ie, extending 5 years means you pay back £28k more, and gain £42 a month in lower payments.

But £100k repayment mortgage at 2.5%:

25 year - £449 per month repayment. £134k paid over the mortgage term.

30 year - £395 per month, £142k paid over the mortgage term.

ie, extending the term 5 years means you pay back about £8k more, and gain £56 a month in lower payments.

I'd say (given that money now is more valuable than money in the future) that the longer term loan makes sense at these very low interest rates.

The main problems being:

  • You have to buy early enough in your life to still have an income at the end of the term
  • That interest rates are actually likely to rise within the 30 year term, at which point you'll be cursing not repaying more of the debt back.
Oh, and that everyone will do it, pushing up asset prices, meaning that you have to join in to buy a house even if you think it is highly risky.

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That is definitely the case with normal interest rates, but with ultra-low interest rates it isn't nearly so important.

Eg, £100k repayment mortgage at 7%:

25 year - £707 per month repayment. £212k paid over the mortgage term.

30 year - £665 per month, £240k paid over the mortgage term.

ie, extending 5 years means you pay back £28k more, and gain £42 a month in lower payments.

But £100k repayment mortgage at 2.5%:

25 year - £449 per month repayment. £134k paid over the mortgage term.

30 year - £395 per month, £142k paid over the mortgage term.

ie, extending the term 5 years means you pay back about £8k more, and gain £56 a month in lower payments.

I'd say (given that money now is more valuable than money in the future) that the longer term loan makes sense at these very low interest rates.

The main problems being:

  • You have to buy early enough in your life to still have an income at the end of the term
  • That interest rates are actually likely to rise within the 30 year term, at which point you'll be cursing not repaying more of the debt back.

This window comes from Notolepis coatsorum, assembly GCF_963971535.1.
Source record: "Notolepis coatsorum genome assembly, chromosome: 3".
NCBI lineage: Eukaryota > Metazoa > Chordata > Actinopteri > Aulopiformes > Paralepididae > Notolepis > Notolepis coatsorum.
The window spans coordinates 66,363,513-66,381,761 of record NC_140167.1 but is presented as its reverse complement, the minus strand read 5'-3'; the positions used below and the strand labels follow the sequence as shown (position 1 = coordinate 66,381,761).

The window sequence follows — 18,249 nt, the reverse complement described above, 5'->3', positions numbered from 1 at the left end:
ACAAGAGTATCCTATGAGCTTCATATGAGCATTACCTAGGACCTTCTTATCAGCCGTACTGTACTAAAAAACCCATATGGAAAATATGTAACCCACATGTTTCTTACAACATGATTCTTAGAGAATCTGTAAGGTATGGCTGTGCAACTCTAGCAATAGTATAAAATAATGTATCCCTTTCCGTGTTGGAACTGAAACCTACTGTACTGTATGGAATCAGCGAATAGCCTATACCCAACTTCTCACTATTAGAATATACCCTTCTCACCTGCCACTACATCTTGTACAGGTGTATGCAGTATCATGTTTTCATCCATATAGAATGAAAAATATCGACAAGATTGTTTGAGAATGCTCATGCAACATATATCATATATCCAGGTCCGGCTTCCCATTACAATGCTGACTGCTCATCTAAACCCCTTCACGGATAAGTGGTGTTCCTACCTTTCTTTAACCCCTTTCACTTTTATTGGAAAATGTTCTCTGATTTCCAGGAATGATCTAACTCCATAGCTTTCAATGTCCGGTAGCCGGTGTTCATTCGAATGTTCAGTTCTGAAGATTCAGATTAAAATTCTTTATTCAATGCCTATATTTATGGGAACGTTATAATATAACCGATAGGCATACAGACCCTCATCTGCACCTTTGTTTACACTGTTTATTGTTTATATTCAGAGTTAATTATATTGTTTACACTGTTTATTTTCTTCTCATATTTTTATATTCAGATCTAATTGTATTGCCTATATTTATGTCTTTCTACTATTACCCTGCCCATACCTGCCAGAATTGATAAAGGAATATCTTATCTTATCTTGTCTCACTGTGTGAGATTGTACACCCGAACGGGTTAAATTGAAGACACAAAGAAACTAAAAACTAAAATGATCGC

Oh, and that everyone will do it, pushing up asset prices, meaning that you have to join in to buy a house even if you think it is highly risky.

Why just 30 years? The more mortgage terms are extended it increases the chance of a buyer encountering some higher rates (well hopefully....). Eventually the BoE will decide that house prices have plateaued, with borrowers maxed out on lending multiples and length of mortgage terms. Then the way to increase the banker's rake is via an interest rate rise that takes the borrower's pay rises.

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There's a natural limit to it, however. Government can print all the money in the world to give it to the indebted so they can pass it to banks, but it cannot print extra life expectancy.

It can push the retirement age further into the distance and do schemes so people already retired, are subsidised by the taxes of younger people still working.

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It can push the retirement age further into the distance and do schemes so people already retired, are subsidised by the taxes of younger people still working.

I was thinking more about people eventually dropping dead as being a limiting factor for mortgages length. Then again, I was probably wrong, as inter-generational mortgages could become the new normal - because, quite frankly, why not? All bets are off at this point.